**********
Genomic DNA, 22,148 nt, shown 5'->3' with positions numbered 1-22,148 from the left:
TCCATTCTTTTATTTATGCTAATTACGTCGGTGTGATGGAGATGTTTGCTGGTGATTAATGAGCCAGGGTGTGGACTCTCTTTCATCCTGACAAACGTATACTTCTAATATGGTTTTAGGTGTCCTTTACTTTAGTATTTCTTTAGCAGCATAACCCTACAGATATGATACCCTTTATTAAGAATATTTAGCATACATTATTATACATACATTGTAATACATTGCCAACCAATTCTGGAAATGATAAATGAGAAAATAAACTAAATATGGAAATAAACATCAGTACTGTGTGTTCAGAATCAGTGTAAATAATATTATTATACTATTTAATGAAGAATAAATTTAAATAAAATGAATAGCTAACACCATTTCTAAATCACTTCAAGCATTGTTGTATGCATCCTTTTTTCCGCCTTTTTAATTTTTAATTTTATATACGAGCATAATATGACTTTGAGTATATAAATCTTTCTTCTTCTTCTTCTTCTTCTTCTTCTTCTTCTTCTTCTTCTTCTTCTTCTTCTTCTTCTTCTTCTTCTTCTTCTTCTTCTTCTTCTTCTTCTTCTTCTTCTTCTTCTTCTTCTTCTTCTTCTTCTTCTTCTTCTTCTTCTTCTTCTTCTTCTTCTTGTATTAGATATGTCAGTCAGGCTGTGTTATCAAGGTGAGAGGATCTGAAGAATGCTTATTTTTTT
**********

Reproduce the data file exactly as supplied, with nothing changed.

Genomic DNA, 22,148 nt, shown 5'->3' with positions numbered 1-22,148 from the left:
TCCATTCTTTTATTTATGCTAATTACGTCGGTGTGATGGAGATGTTTGCTGGTGATTAATGAGCCAGGGTGTGGACTCTCTTTCATCCTGACAAACGTATACTTCTAATATGGTTTTAGGTGTCCTTTACTTTAGTATTTCTTTAGCAGCATAACCCTACAGATATGATACCCTTTATTAAGAATATTTAGCATACATTATTATACATACATTGTAATACATTGCCAACCAATTCTGGAAATGATAAATGAGAAAATAAACTAAATATGGAAATAAACATCAGTACTGTGTGTTCAGAATCAGTGTAAATAATATTATTATACTATTTAATGAAGAATAAATTTAAATAAAATGAATAGCTAACACCATTTCTAAATCACTTCAAGCATTGTTGTATGCATCCTTTTTTCCGCCTTTTTAATTTTTAATTTTATATACGAGCATAATATGACTTTGAGTATATAAATCTTTCTTCTTCTTCTTCTTCTTCTTCTTCTTCTTCTTCTTCTTCTTCTTCTTCTTCTTCTTCTTCTTCTTCTTCTTCTTCTTCTTCTTCTTCTTCTTCTTCTTCTTCTTCTTCTTCTTCTTCTTCTTCTTCTTCTTCTTCTTCTTCTTCTTCTTCTTCTTGTATTAGATATGTCAGTCAGGCTGTGTTATCAAGGTGAGAGGATCTGAAGAATGCTTATTTTTTT